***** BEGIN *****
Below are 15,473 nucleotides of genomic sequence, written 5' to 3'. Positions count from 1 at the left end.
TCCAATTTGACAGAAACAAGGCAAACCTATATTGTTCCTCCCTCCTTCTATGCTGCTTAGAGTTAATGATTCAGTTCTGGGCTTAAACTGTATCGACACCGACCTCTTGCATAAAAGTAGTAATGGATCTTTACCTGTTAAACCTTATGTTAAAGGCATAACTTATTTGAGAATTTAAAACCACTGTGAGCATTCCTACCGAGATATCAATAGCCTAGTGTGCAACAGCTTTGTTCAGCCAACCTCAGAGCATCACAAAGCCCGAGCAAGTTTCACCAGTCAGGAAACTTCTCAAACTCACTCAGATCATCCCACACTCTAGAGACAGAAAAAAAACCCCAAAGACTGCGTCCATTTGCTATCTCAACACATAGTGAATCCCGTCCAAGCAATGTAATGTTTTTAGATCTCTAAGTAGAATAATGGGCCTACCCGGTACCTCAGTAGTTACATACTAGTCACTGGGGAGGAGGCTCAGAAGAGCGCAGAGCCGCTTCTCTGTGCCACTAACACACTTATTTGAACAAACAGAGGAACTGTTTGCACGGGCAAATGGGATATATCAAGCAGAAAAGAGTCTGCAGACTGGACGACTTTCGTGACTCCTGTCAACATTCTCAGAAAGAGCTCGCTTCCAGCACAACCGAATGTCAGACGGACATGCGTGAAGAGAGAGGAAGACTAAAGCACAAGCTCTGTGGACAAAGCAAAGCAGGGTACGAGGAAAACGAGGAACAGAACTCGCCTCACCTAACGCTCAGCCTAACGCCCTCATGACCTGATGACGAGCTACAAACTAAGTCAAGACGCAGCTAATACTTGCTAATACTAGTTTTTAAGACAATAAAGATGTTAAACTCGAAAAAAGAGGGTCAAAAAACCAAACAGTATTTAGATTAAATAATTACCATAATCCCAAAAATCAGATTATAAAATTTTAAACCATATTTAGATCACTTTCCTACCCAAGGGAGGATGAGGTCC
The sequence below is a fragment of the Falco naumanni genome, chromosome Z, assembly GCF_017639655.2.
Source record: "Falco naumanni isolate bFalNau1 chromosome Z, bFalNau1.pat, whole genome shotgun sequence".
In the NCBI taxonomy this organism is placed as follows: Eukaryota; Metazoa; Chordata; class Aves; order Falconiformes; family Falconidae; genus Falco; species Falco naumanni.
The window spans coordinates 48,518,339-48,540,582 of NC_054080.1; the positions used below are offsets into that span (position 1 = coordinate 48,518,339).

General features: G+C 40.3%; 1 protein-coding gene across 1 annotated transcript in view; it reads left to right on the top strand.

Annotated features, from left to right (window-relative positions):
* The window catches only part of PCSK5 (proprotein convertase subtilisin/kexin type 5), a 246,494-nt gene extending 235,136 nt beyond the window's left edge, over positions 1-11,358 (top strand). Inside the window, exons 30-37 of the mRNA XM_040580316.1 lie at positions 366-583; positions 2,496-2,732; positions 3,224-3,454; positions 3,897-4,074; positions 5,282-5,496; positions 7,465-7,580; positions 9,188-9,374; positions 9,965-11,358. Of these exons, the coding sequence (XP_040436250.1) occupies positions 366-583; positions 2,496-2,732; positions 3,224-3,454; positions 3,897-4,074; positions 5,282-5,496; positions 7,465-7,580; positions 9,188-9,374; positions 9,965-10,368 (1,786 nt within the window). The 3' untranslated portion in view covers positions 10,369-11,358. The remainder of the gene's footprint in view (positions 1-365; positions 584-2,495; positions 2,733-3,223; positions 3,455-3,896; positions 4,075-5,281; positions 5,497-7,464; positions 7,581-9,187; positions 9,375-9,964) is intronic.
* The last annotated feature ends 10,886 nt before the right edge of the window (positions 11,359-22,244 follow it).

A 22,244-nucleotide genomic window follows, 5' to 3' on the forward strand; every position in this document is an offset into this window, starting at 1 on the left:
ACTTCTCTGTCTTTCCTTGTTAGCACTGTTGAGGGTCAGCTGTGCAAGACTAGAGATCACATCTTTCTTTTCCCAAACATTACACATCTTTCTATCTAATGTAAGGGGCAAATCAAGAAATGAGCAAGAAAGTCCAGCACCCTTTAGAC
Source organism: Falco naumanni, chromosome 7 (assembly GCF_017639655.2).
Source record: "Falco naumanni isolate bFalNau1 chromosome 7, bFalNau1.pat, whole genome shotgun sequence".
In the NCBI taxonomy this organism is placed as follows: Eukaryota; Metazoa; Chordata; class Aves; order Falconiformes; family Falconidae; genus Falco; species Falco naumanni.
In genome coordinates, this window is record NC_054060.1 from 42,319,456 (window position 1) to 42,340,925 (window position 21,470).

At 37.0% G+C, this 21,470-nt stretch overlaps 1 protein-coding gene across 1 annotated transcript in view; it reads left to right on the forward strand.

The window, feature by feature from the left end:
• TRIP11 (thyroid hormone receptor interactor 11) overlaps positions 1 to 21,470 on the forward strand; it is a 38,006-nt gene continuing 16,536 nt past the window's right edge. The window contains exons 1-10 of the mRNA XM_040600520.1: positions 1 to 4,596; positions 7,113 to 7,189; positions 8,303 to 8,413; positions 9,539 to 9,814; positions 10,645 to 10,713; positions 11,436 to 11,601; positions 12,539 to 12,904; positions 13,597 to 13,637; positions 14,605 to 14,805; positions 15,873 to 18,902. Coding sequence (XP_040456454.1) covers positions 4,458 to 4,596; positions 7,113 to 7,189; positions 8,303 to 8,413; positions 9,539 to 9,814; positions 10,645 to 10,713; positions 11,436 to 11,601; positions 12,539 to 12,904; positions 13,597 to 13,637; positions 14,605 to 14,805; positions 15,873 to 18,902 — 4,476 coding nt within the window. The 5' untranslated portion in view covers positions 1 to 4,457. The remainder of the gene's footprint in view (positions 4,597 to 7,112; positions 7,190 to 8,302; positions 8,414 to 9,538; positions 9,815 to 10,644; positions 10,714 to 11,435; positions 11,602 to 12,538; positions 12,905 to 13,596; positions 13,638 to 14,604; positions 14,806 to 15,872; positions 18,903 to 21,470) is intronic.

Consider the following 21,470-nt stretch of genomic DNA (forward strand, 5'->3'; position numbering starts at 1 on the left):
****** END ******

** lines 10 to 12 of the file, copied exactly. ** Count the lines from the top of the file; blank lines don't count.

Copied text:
* The last annotated feature ends 10,886 nt before the right edge of the window (positions 11,359-22,244 follow it).

A 22,244-nucleotide genomic window follows, 5' to 3' on the forward strand; every position in this document is an offset into this window, starting at 1 on the left:
ACTTCTCTGTCTTTCCTTGTTAGCACTGTTGAGGGTCAGCTGTGCAAGACTAGAGATCACATCTTTCTTTTCCCAAACATTACACATCTTTCTATCTAATGTAAGGGGCAAATCAAGAAATGAGCAAGAAAGTCCAGCACCCTTTAGAC